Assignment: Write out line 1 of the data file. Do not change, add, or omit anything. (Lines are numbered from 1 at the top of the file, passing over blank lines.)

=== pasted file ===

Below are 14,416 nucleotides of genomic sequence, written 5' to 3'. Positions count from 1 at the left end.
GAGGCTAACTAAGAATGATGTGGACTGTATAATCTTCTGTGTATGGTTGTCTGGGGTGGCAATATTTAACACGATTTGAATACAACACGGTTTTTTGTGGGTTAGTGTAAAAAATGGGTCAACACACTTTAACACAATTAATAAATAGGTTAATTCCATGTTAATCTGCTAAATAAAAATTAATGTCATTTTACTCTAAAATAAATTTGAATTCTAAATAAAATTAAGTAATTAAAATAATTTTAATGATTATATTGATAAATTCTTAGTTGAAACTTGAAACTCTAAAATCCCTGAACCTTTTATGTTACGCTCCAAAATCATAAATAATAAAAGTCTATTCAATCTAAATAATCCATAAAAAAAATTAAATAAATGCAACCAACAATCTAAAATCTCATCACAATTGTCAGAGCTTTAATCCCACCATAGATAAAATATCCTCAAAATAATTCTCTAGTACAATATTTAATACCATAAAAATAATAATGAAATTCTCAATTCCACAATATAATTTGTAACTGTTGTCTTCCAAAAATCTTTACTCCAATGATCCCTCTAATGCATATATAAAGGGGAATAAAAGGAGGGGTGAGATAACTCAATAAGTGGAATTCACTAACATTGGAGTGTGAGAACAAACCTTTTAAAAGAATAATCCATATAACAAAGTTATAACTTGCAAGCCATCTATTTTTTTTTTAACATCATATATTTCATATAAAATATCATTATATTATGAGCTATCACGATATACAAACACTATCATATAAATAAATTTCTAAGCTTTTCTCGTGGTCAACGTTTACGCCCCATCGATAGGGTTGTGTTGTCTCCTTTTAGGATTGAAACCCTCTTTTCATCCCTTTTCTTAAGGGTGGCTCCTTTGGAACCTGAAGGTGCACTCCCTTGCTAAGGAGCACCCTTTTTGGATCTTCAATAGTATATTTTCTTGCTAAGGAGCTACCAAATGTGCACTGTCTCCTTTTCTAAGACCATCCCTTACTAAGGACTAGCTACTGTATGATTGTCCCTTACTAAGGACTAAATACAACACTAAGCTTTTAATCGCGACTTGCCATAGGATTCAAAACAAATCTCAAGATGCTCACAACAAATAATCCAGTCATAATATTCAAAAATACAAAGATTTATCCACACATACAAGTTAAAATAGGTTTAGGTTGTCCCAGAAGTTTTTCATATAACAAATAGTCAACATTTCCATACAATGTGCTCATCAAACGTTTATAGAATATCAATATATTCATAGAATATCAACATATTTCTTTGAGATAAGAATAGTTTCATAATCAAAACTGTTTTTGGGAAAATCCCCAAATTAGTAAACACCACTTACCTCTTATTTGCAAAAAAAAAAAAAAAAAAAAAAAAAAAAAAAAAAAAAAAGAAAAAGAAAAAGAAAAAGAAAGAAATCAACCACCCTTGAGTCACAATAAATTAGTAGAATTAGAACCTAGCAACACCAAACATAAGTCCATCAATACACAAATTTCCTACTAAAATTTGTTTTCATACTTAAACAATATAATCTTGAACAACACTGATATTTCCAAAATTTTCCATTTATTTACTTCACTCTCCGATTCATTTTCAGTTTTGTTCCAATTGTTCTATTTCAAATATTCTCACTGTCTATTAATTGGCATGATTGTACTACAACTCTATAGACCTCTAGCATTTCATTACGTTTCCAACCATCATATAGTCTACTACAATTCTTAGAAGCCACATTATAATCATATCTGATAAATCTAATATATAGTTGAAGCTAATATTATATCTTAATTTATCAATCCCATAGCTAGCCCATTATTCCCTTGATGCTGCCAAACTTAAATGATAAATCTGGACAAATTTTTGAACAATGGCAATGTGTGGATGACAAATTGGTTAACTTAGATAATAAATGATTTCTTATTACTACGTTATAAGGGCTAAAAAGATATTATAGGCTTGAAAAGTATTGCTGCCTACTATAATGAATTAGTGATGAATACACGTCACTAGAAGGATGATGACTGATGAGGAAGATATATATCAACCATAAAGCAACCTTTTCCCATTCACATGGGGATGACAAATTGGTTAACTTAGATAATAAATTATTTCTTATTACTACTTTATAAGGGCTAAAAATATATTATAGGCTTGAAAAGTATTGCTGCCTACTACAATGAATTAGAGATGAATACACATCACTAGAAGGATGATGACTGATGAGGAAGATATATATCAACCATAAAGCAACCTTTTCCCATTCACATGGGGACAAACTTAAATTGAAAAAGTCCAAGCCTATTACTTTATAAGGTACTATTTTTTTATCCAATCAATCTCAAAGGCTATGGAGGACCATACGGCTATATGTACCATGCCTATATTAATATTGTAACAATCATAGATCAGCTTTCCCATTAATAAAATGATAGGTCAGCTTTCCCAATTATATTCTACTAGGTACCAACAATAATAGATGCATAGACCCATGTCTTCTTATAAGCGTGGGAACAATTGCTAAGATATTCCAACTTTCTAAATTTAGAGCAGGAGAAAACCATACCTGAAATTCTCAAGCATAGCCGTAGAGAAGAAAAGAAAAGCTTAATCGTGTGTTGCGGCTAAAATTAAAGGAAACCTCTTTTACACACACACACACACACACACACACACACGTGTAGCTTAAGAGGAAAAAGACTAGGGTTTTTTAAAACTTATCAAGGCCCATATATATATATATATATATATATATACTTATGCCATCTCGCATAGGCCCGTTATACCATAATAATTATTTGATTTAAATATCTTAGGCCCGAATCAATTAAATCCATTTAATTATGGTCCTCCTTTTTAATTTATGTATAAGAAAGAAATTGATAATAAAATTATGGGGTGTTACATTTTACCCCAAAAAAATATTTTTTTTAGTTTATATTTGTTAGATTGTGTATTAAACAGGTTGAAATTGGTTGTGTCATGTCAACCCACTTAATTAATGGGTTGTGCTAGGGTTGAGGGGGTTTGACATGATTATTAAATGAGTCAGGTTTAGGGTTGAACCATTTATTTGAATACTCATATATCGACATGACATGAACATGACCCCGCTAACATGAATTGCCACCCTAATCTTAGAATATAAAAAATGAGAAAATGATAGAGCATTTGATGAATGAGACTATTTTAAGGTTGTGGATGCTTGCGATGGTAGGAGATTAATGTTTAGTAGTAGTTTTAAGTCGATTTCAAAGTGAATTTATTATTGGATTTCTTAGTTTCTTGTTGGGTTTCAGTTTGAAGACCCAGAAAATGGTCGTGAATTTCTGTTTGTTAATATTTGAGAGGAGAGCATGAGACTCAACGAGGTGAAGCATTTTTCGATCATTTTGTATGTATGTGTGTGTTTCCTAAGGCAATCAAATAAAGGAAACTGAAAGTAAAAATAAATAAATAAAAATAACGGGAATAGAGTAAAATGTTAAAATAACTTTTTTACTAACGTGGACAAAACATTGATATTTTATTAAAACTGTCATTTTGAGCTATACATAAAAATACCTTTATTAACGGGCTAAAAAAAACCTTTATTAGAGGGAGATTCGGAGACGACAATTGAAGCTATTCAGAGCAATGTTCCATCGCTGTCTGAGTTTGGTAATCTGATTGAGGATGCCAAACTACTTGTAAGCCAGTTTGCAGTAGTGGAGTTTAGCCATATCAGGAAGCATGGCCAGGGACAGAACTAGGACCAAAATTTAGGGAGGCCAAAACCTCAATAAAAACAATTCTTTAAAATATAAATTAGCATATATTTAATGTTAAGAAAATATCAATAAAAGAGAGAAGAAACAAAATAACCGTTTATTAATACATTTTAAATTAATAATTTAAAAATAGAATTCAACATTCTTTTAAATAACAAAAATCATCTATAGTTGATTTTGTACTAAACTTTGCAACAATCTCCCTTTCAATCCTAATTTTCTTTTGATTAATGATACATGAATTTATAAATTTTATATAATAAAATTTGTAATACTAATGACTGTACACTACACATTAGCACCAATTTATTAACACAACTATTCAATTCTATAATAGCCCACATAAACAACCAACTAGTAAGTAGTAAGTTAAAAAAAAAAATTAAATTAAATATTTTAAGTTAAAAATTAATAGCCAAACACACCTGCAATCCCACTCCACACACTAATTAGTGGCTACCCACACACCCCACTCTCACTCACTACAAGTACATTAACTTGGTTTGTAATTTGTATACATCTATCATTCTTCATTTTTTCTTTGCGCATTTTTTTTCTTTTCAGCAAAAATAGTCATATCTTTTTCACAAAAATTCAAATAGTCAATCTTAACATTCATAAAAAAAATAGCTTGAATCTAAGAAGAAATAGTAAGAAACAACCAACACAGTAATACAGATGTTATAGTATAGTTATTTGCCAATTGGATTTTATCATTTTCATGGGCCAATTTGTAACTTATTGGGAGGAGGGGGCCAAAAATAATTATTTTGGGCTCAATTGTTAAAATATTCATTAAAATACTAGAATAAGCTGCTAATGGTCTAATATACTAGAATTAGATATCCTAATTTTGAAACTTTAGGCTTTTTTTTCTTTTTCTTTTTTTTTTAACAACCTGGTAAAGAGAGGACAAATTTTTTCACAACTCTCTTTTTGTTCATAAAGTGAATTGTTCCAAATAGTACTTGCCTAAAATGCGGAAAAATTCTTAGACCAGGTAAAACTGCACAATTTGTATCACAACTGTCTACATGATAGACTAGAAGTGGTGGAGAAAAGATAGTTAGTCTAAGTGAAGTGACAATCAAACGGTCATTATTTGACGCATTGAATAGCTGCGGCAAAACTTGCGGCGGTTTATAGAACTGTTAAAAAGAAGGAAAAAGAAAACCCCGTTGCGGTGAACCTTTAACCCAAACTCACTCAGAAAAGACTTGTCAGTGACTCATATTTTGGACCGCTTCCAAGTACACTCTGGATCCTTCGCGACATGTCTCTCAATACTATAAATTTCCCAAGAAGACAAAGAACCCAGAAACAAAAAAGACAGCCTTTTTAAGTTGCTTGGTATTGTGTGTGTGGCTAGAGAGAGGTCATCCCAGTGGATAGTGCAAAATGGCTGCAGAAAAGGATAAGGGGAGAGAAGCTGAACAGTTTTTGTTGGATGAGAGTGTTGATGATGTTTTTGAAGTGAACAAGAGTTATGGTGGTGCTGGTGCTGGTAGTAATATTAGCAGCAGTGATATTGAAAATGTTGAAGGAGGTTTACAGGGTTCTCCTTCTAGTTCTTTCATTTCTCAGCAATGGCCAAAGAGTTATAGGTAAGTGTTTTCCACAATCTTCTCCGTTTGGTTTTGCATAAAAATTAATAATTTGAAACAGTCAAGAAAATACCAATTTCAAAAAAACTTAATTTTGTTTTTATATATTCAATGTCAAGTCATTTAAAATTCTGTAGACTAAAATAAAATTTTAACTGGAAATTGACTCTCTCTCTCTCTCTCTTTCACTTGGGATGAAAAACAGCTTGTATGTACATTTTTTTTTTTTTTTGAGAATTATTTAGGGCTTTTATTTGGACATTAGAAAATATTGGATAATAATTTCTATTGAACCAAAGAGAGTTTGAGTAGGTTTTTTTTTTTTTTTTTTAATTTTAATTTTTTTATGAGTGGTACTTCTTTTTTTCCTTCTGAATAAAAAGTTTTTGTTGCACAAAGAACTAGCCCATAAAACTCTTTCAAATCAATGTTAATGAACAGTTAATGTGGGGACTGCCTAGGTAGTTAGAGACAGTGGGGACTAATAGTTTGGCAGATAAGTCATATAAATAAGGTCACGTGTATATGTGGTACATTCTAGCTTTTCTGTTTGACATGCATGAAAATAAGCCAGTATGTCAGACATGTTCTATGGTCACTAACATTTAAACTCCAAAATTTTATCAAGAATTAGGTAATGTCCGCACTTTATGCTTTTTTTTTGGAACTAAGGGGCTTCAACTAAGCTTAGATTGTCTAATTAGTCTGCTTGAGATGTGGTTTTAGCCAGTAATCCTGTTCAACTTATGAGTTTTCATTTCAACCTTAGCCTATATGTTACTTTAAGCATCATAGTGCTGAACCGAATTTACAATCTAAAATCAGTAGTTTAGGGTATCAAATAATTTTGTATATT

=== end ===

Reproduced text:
Below are 14,416 nucleotides of genomic sequence, written 5' to 3'. Positions count from 1 at the left end.